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Philosophy of Nature

Philosophy of Nature

Paul K. Feyerabend

ISBN: 978-1-509-50972-0

Jun 2016, Polity

288 pages



Philosopher, physicist, and anarchist Paul Feyerabend was one of the most unconventional scholars of his time. His book Against Method has become a modern classic. Yet it is not well known that Feyerabend spent many years working on a philosophy of nature that was intended to comprise three volumes covering the period from the earliest traces of stone age cave paintings to the atomic physics of the 20th century – a project that, as he conveyed in a letter to Imre Lakatos, almost drove him nuts: “Damn the ,Naturphilosophie.”

The book’s manuscript was long believed to have been lost. Recently, however, a typescript constituting the first volume of the project was unexpectedly discovered at the University of Konstanz. In this volume Feyerabend explores the significance of myths for the early period of natural philosophy, as well as the transition from Homer’s “aggregate universe” to Parmenides’ uniform ontology. He focuses on the rise of rationalism in Greek antiquity, which he considers a disastrous development, and the associated separation of man from nature. Thus Feyerabend explores the prehistory of science in his familiar polemical and extraordinarily learned manner.
The volume contains numerous pictures and drawings by Feyerabend himself. It also contains hitherto unpublished biographical material that will help to round up our overall image of one of the most influential radical philosophers of the twentieth century.

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An Introduction by Helmut Heit and Eric Oberheim

Editorial Notes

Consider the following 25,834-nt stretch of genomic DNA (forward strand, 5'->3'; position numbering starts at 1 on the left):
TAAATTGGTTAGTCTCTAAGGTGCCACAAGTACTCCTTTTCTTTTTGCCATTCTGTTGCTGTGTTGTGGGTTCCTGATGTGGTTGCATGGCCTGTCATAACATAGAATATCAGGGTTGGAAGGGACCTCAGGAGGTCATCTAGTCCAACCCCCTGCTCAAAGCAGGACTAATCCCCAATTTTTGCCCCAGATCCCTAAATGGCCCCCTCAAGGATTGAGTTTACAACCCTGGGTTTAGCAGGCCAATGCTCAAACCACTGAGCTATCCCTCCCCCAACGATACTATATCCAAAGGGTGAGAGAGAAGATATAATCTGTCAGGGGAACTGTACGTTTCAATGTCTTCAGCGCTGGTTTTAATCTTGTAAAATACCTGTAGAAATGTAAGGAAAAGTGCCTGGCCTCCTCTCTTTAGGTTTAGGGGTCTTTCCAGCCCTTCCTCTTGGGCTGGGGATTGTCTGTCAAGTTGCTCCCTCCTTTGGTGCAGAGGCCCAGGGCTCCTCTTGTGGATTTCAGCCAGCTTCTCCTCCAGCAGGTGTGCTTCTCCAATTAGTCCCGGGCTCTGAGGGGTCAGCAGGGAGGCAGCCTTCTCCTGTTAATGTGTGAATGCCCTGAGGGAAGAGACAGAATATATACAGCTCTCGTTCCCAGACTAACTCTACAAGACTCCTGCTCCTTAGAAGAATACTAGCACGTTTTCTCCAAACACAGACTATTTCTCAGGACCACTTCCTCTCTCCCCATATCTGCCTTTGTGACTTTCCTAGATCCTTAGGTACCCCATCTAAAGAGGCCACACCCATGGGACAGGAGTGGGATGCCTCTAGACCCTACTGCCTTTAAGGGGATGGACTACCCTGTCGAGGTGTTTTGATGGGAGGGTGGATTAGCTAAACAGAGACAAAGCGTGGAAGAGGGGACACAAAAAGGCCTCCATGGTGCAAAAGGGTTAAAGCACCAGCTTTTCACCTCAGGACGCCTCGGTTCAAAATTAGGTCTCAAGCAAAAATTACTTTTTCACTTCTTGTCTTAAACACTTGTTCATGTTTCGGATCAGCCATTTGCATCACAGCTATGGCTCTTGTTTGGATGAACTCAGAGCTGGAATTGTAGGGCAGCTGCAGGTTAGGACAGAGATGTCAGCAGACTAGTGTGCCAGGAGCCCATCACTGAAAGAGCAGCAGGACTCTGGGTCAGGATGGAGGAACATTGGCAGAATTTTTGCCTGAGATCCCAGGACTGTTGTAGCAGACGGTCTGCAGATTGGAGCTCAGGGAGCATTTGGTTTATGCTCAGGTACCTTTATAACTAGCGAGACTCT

Paul Feyerabend: Philosophy of Nature

Preliminary Note


1. Presuppositions of the Myths, and the Knowledge of their Inventors

1.1. Stone Age Art and Knowledge of Nature

1.2. Megalithic Astronomy (Stonehenge)

1.3. Critique of Primitivist Interpretations of the Prehistoric Era

1.4. The Dynamic Worldview of Stone Age Humans


2. The Structure and Function of Myths

2.1. Theories of Myth

2.2. The Theory of Nature Myths and Structuralism


3.  Homer’s Aggregate Universe

3.1. The Paratactic World of Archaic Art

3.2. Worldview and Knowledge in Homer’s Epics

3.3. Views of Reality and the Language of Science: Some Basic Considerations


4. Transition to an Explicitly Conceptual Approach to Nature

4.1. The New World of the Philosophers: Advantages and Disadvantages

4.2. Historical Factors for the Emergence of Philosophy

4.3. Predecessors in Hesiod’s and Oriental Cosmogonies


5. Philosophy of Nature through Parmenides

5.1. Hesiod and Anaximander: Changing Worldviews

5.2. Xenophanes: Critic of Religion and Epistemologist

5.3. Parmenides: The Origins of Western Philosophy of Nature


6. Western Philosophy of Nature from Aristotle to Bohr

6.1. Aristotle’s Research Program

6.2. Descartes: The Mathematical Approach to Nature

6.3. Galileo, Bacon, Agrippa: Empiricism without Foundations

6.4. Hegel: The Dynamics of Concepts

6.5. Newton, Leibniz, Mach: Problems of Mechanism

6.6. Einstein, Bohr, Bohm: Signs of a New Era


7. Conclusion